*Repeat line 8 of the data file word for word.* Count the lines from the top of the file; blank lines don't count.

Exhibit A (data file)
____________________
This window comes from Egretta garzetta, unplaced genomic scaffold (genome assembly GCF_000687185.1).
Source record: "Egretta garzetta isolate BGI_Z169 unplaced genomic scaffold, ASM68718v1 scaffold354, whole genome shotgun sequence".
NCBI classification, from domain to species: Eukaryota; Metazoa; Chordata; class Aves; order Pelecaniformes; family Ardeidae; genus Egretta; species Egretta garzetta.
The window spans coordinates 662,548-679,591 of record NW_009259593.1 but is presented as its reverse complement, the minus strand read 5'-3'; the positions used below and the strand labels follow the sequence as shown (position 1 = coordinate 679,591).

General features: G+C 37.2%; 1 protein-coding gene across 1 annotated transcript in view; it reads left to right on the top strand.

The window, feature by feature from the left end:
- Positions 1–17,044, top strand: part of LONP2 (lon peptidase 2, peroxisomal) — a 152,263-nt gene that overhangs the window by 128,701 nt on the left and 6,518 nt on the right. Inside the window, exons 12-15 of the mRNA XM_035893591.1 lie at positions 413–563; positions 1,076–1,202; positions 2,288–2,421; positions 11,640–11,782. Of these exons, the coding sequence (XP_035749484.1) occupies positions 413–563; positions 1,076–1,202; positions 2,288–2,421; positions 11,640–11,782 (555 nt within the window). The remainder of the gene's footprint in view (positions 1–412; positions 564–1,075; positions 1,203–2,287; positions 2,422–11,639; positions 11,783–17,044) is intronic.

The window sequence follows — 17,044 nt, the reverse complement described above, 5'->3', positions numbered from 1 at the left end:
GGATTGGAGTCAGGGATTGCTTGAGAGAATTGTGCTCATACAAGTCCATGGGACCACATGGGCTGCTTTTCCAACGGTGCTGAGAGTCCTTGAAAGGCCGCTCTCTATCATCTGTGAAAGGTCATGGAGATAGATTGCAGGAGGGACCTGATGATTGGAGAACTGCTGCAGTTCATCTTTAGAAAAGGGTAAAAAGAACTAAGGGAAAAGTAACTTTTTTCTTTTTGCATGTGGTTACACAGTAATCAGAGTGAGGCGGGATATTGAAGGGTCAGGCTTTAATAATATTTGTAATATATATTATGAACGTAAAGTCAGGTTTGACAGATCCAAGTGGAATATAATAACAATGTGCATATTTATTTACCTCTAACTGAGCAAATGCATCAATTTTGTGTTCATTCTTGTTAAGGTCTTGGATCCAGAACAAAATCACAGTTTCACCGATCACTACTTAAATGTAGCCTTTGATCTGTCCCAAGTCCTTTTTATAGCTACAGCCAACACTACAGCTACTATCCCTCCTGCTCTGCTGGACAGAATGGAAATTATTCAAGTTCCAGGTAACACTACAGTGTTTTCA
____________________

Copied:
The window sequence follows — 17,044 nt, the reverse complement described above, 5'->3', positions numbered from 1 at the left end: